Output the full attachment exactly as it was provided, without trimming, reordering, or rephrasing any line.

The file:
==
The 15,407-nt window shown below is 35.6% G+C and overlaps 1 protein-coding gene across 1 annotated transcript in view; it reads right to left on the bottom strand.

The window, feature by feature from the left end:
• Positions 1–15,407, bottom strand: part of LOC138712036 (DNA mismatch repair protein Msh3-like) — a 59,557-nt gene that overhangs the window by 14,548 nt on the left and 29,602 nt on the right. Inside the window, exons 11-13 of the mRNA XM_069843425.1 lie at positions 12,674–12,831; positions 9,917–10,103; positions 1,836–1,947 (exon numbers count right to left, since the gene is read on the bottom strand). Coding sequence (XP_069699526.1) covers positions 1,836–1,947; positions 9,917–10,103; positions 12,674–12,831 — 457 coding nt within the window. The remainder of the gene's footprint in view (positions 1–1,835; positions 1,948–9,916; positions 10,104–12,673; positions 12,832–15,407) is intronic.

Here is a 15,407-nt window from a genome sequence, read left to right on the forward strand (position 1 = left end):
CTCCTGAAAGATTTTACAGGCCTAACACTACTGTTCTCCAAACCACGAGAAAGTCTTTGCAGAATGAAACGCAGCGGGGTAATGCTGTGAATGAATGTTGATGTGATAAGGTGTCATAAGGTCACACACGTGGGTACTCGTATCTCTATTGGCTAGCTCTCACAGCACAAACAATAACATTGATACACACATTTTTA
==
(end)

The 15,407-nt window shown below is 35.6% G+C and overlaps 1 protein-coding gene across 1 annotated transcript in view; it reads right to left on the bottom strand.

The window, feature by feature from the left end:
• Positions 1–15,407, bottom strand: part of LOC138712036 (DNA mismatch repair protein Msh3-like) — a 59,557-nt gene that overhangs the window by 14,548 nt on the left and 29,602 nt on the right. Inside the window, exons 11-13 of the mRNA XM_069843425.1 lie at positions 12,674–12,831; positions 9,917–10,103; positions 1,836–1,947 (exon numbers count right to left, since the gene is read on the bottom strand). Coding sequence (XP_069699526.1) covers positions 1,836–1,947; positions 9,917–10,103; positions 12,674–12,831 — 457 coding nt within the window. The remainder of the gene's footprint in view (positions 1–1,835; positions 1,948–9,916; positions 10,104–12,673; positions 12,832–15,407) is intronic.

Here is a 15,407-nt window from a genome sequence, read left to right on the forward strand (position 1 = left end):
CTCCTGAAAGATTTTACAGGCCTAACACTACTGTTCTCCAAACCACGAGAAAGTCTTTGCAGAATGAAACGCAGCGGGGTAATGCTGTGAATGAATGTTGATGTGATAAGGTGTCATAAGGTCACACACGTGGGTACTCGTATCTCTATTGGCTAGCTCTCACAGCACAAACAATAACATTGATACACACATTTTTA